I recently gave a batch of batteries a punt on eBay. They were labelled as 3000mAh, and cost about €25 including shipping for 50. Now I realise that with current technology, it’s practically impossible to push the capacity of an AA form factor beyond 2500 mAh, but even if they came close to that, they’d still be pretty good value at 50c each. Even the deals in Aldi and Lidl usually work out at about €1 per cell.
Anyway, a couple of weeks after purchasing on eBay, they duly arrived.
The first thing that I noticed that they were far lighter than the 2300 mAh cells I normally use, which was not a good sign. Especially if they were actually NiMH, the same technology as I’m used to, they should be heaver if their capacity is greater. Anyway, I stuck on a dozen to charge. They charged quite quickly, another bad sign. If the cell charges quickly, then the charger has managed to put less energy into the cell. And the chargers I use are smart chargers, with deep-cycle, refresh, bad cell indicator, etc.
With all these bad signs, I decided to discharge the cells and measure the voltage at regular intervals. A 500mA load over a few hours sounded like a reasonable test to me, so I got me a 2.4 volt, 0.5A bulb from and old torch I had lying around and hooked it up to two of the cells under test. Then I did something quite geeky. Over the next several hours I set a timer to go off every 15 minutes so I could measure the voltage across the terminals. This is the result, and the difference is quite startling.
So, the 2300 mAh labelled battery versus the 3000 mAh labelled battery. Which is which?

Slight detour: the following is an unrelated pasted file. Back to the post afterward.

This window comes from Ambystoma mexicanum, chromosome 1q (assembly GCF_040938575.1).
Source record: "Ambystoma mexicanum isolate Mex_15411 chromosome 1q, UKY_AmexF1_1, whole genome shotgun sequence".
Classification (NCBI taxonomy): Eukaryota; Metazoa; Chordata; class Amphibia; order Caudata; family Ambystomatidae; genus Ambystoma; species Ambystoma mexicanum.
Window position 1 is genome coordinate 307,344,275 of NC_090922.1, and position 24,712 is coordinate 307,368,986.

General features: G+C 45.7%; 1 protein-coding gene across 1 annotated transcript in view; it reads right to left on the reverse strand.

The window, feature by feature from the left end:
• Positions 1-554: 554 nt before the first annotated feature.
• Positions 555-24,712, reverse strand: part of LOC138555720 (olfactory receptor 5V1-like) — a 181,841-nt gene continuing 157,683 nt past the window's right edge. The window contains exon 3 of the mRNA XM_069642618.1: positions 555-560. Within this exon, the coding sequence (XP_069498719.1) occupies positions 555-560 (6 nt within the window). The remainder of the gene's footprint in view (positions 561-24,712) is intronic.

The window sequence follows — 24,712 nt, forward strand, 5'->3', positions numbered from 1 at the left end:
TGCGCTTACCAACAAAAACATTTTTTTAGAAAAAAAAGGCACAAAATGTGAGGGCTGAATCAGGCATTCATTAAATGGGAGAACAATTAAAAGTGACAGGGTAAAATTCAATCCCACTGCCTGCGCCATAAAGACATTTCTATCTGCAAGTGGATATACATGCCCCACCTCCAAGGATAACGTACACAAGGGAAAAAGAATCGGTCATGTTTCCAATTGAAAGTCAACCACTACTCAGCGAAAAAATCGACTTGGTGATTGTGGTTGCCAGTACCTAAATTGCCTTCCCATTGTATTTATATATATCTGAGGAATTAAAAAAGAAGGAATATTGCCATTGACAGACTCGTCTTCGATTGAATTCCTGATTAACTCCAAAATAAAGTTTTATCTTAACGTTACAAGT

Well, the cheap eBay battery (labelled 3000 mAh) lasted just over an hour, at which stage the voltage took a nose-dive towards zero.
The Aldi “Activ” brand battery, which was labelled 2300 mAh kept going, and going and going. 4 hours later the graph started dipping, and when it hit 1.99 volts I gave up. I had the data I needed, and the graph says it all. If the Aldi battery is really 2300 mAh, and not some kind of 12000 mAh super-battery, then all I can assume after that is that the labelling on the eBay battery is a mistake. Or maybe just downright dishonest. I suspect the latter.
From the above graph, it looks like the eBay battery is actually 1/4 of the 2300 mAh batteries capacity, or approximately 600mAh, which is only 20% of the labelled capacity. NOT EVEN CLOSE to the labelled capacity.
I’m wondering what the eBay seller who sold me these pieces of crap will say when I ask for my money back. Probably nothing. They’re probably used to that question.
My new catch-phrase should be: “You can learn from my mistakes!”
I’ve had a few e-mails with the seller. I initially said to the seller that the items were not as described, then I pointed them at the graph above.
They offered to refund $10 (€7) of the price to compensate me for my trouble.
I said that I would not be happy with anything less than a full refund.
They then asked that I return the items to China. I pointed out to them that the cost of returning the 50 batteries from Ireland would cost more than the original item including shipping from China. I offered two choices
- They can refund me the full price, at which time I will consider giving positive feedback.
- They don’t refund me, and I will leave negative feedback and open a case with eBay.
The next mail agreed to the first option. And I can tell you that the feedback will be marked as positive, but only because they refunded me. The comment will contain information that the 3000mAh cells were measured at 600mAh.
So, I’m getting my money back. So all ends well. Now I’ve got to decide whether to actually put the batteries to use in something like remote controls, or just dump them. At about 600 mAh they’re really only good for recycling. Ya. In the trash they go.
“You can learn from my mistakes!”